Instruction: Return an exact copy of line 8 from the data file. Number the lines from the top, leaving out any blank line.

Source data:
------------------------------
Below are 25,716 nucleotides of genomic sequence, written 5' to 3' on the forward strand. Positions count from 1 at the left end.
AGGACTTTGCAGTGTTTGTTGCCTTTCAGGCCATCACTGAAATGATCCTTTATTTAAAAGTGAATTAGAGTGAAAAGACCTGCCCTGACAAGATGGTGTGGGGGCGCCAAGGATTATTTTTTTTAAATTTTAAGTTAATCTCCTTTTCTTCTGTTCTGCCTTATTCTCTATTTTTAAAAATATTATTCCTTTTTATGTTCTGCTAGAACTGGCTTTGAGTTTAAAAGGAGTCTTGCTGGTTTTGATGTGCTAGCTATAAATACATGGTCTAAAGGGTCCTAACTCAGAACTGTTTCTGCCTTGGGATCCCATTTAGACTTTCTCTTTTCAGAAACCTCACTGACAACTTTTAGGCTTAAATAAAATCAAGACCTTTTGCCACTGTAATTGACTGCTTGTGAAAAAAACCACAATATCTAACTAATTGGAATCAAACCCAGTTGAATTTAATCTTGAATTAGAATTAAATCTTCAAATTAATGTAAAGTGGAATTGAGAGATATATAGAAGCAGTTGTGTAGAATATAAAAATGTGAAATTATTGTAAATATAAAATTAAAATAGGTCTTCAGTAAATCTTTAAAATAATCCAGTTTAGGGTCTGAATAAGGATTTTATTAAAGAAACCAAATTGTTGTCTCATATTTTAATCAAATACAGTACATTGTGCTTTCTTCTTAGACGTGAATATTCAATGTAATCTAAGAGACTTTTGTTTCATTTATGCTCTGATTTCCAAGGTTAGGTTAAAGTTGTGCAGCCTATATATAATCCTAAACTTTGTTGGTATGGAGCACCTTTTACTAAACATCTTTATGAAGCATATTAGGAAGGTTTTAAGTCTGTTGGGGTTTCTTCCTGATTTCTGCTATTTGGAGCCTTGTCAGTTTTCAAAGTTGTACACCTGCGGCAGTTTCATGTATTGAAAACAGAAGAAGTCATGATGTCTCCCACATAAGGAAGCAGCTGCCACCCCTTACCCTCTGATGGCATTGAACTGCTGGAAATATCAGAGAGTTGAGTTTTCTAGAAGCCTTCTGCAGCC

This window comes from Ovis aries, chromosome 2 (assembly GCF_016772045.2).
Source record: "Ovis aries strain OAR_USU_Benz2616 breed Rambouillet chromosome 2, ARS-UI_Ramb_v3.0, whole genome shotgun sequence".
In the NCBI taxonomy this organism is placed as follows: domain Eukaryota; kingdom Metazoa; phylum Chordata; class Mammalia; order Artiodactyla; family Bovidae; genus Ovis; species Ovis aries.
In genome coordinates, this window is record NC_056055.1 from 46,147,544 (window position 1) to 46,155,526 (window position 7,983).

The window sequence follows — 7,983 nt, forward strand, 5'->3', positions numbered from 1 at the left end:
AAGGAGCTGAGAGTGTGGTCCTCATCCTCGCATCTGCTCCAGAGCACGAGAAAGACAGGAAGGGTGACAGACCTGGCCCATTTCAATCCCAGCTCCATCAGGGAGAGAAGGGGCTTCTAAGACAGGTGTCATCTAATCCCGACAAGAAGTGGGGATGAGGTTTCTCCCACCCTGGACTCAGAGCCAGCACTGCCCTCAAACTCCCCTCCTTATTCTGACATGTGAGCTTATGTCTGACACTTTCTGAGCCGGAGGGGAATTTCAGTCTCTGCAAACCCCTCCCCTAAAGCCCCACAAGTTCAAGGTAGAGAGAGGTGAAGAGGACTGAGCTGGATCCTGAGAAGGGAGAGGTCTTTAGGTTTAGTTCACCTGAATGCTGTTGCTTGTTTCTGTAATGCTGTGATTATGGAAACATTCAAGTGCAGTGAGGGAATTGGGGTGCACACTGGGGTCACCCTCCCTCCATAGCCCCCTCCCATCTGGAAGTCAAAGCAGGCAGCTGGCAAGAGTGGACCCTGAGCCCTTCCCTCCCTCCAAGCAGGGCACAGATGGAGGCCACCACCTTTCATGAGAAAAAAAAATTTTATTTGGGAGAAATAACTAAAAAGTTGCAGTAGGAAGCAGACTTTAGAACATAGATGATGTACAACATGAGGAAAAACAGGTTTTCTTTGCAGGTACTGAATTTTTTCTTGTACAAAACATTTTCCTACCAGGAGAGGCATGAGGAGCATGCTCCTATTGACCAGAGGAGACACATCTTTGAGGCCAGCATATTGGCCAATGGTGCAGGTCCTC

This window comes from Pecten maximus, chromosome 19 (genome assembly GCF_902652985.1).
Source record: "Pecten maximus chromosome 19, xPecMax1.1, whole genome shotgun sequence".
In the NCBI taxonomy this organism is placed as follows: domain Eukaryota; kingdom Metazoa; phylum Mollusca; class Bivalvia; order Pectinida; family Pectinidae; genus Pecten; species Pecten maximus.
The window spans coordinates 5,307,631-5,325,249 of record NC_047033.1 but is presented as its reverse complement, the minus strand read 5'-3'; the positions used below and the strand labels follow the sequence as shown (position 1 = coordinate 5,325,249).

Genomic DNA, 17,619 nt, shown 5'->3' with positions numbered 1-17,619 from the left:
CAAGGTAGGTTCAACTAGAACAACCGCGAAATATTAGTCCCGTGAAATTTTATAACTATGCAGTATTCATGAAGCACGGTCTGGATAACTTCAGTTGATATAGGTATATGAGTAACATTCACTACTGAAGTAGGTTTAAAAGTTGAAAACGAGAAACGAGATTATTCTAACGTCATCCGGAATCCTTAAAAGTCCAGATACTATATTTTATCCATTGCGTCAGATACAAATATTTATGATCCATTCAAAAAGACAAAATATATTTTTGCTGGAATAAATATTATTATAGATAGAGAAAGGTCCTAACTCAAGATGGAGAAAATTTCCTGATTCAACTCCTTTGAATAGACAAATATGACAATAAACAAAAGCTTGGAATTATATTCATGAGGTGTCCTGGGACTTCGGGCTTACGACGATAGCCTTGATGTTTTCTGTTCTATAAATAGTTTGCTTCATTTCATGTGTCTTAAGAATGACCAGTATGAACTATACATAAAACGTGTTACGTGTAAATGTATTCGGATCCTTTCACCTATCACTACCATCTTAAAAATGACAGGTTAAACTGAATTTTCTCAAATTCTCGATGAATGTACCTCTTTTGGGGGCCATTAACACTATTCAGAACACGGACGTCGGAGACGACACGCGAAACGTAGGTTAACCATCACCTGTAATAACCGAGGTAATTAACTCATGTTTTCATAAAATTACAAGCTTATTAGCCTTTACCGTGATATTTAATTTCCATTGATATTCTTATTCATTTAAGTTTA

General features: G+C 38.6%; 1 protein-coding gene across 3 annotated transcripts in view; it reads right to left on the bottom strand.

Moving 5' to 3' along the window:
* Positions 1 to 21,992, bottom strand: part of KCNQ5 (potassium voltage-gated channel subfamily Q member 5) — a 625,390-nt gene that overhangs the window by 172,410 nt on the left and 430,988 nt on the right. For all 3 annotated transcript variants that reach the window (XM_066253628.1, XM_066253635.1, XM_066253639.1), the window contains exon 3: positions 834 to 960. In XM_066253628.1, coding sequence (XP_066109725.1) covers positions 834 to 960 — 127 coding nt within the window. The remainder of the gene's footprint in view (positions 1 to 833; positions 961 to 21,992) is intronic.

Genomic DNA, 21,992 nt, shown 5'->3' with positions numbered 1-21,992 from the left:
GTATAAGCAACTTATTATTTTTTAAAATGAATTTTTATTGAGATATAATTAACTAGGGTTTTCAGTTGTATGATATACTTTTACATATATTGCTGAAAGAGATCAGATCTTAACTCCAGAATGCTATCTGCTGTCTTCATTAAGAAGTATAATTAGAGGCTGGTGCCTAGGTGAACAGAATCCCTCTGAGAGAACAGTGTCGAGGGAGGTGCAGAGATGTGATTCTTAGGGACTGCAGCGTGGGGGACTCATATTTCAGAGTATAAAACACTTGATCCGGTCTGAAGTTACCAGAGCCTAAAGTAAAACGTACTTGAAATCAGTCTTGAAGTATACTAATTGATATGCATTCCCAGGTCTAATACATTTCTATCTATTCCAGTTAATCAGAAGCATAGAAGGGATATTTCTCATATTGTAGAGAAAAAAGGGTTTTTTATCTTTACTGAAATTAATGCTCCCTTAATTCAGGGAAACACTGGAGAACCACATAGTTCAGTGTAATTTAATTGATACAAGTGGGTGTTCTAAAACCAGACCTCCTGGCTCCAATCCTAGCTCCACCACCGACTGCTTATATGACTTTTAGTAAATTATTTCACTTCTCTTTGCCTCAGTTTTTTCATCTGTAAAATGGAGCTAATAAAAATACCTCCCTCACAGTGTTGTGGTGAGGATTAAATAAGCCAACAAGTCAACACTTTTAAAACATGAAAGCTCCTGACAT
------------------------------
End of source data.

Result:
AAGGAGCTGAGAGTGTGGTCCTCATCCTCGCATCTGCTCCAGAGCACGAGAAAGACAGGAAGGGTGACAGACCTGGCCCATTTCAATCCCAGCTCCATCAGGGAGAGAAGGGGCTTCTAAGACAGGTGTCATCTAATCCCGACAAGAAGTGGGGATGAGGTTTCTCCCACCCTGGACTCAGAGCCAGCACTGCCCTCAAACTCCCCTCCTTATTCTGACATGTGAGCTTATGTCTGACACTTTCTGAGCCGGAGGGGAATTTCAGTCTCTGCAAACCCCTCCCCTAAAGCCCCACAAGTTCAAGGTAGAGAGAGGTGAAGAGGACTGAGCTGGATCCTGAGAAGGGAGAGGTCTTTAGGTTTAGTTCACCTGAATGCTGTTGCTTGTTTCTGTAATGCTGTGATTATGGAAACATTCAAGTGCAGTGAGGGAATTGGGGTGCACACTGGGGTCACCCTCCCTCCATAGCCCCCTCCCATCTGGAAGTCAAAGCAGGCAGCTGGCAAGAGTGGACCCTGAGCCCTTCCCTCCCTCCAAGCAGGGCACAGATGGAGGCCACCACCTTTCATGAGAAAAAAAAATTTTATTTGGGAGAAATAACTAAAAAGTTGCAGTAGGAAGCAGACTTTAGAACATAGATGATGTACAACATGAGGAAAAACAGGTTTTCTTTGCAGGTACTGAATTTTTTCTTGTACAAAACATTTTCCTACCAGGAGAGGCATGAGGAGCATGCTCCTATTGACCAGAGGAGACACATCTTTGAGGCCAGCATATTGGCCAATGGTGCAGGTCCTC